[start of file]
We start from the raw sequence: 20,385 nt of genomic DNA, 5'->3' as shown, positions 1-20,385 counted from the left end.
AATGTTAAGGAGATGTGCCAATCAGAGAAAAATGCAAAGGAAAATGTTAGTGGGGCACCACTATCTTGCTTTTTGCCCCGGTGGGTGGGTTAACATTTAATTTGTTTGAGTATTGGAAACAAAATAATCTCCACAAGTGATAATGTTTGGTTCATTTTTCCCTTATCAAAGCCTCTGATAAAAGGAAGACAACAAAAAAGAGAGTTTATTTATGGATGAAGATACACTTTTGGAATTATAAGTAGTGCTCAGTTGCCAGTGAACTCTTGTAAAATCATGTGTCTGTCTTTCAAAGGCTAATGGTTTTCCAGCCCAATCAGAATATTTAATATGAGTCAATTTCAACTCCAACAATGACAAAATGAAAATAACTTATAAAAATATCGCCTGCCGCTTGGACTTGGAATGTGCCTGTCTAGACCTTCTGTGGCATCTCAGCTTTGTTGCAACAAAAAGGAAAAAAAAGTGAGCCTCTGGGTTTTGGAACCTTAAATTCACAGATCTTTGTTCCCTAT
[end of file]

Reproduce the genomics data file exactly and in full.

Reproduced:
We start from the raw sequence: 20,385 nt of genomic DNA, 5'->3' as shown, positions 1-20,385 counted from the left end.
AATGTTAAGGAGATGTGCCAATCAGAGAAAAATGCAAAGGAAAATGTTAGTGGGGCACCACTATCTTGCTTTTTGCCCCGGTGGGTGGGTTAACATTTAATTTGTTTGAGTATTGGAAACAAAATAATCTCCACAAGTGATAATGTTTGGTTCATTTTTCCCTTATCAAAGCCTCTGATAAAAGGAAGACAACAAAAAAGAGAGTTTATTTATGGATGAAGATACACTTTTGGAATTATAAGTAGTGCTCAGTTGCCAGTGAACTCTTGTAAAATCATGTGTCTGTCTTTCAAAGGCTAATGGTTTTCCAGCCCAATCAGAATATTTAATATGAGTCAATTTCAACTCCAACAATGACAAAATGAAAATAACTTATAAAAATATCGCCTGCCGCTTGGACTTGGAATGTGCCTGTCTAGACCTTCTGTGGCATCTCAGCTTTGTTGCAACAAAAAGGAAAAAAAAGTGAGCCTCTGGGTTTTGGAACCTTAAATTCACAGATCTTTGTTCCCTAT